In like manner He transformed the symbolism of the Unleavened Bread (Matzo). During the Seder He specifically identified the Matzo with His body. The Matzo is an adequate symbol of the body of the Messiah for five reasons. 1) It is made without leaven which is a symbol of sin. Likewise, Yeshua was sinless. 2) It is made without salt. A rich man could afford to flavor his matzo with salt but a poor man could not. In the same manner, Yeshua was a poor carpenter. 3) The matzo is striped from hot, swift baking. Likewise, His body was striped by means of the Roman whip. 4) The matzo is pierced to prevent rising. Similarly, His body was pierced by the Roman nails in His hands and feet and the Roman spear thrust in his side. 5) Finally, during the Seder the matzo is broken. This action dramatizes His death on the cross when He was broken for you and me. Yeshua exercised Messianic authority by transforming a ceremony that is culture bound to Israel and turning it into an ordinance all believers can embrace. Believers from every family, tribe, tongue, and nation celebrate the eating of the matzo today.
Observing the origin of the ordinance of Communion and contemplating its meaning is surely a good reason for believers today to celebrate the Festival of Passover.
The cup of Elijah and Matzah
Two other Passover observances include looking for Elijah and the breaking of the matzah.
According to the Bible, Elijah, one of the great Jewish prophets never died but was carried off to heaven in a fiery chariot. Scripture identifies Elijah as the forerunner of the Messiah. Tradition states the Elijah will return from heaven on the night of Passover to precede the coming of the Messiah (Malachi 4:5 ). In the course of the Seder meal, a seat is provided at the table for the prophet. A cup of wine is poured for Elijah and the front door is opened as a symbolic gesture of welcoming the prophet.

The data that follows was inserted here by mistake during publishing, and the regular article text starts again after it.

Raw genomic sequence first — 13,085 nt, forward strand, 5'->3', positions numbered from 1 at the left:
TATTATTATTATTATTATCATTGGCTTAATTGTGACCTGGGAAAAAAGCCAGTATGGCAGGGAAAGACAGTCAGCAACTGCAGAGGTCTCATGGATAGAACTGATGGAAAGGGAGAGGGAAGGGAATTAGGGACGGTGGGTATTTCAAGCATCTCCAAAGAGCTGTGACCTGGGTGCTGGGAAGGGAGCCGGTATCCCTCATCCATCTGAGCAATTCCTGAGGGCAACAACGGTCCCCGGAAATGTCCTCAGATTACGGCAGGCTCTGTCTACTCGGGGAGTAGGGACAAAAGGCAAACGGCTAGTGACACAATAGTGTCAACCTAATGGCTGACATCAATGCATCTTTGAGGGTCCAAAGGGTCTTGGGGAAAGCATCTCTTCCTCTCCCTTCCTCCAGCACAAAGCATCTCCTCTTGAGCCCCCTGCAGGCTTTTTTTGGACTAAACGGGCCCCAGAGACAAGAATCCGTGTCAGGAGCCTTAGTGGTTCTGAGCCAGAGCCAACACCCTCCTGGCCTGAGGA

Matzah is the Hebrew word for unleavened bread (plural – matzot). It is a thin, wafer-like bread which is made from a mixture of flour and water. Because it does not contain yeast, it can be baked quickly. According to the Scriptures, the Hebrews took matzo with them when they fled from Egypt because they did not have time to wait for the bread to rise. To commemorate this, matzah is eaten on the first night of Passover. There are three matzot on the Seder table. They are placed in a central position near the Seder plate. The ceremony known as the “breaking of the middle matzah” contains great spiritual significance that is hidden from the Jewish community today due to the rejection of the Messiahship of Yeshua.
To read more about the Biblical observance as well as the modern observance of the Passover, click here.
A note from Jeff:
I would like to thank you all for your partnership with me during the time God had me here at HaDavar. It was a pleasure to serve in the kind of ministry that has as its goal, to help make disciples of Yeshua. God has called me to serve in a different vineyard, and I will continue to pray that God will bless all that He has planned for HaDavar. I want to encourage you all that your support for HaDavar is needed more than ever at this time of transition and in this new season. And please pray for the leadership of Irvine Community Church as they follow the Lord’s leading in mapping out this next phase for the ministry of HaDavar.
From the elders at Irvine Community Church:
We are thankful to the Lord for Jeff’s partnership in the Gospel, “to the Jew first and also to the Greek”. We are committed to seeing HaDavar’s classes and resources properly stewarded and to that end we have laid out a basic roadmap for the ministry looking ahead:
- Seek the Lord’s will and provision regarding a new Director for HaDavar.
- Revamp HaDavar’s website to make all of the classes easily accessible and searchable, as well as offer tools for students to keep track of progress and create goals for learning.
- Continue to offer classes from the Jewish perspective on campus and add to the resources already available online.
All support given to HaDavar will continue to be used for the ministry of HaDavar and your continued prayers for wisdom and guidance are valued and appreciated!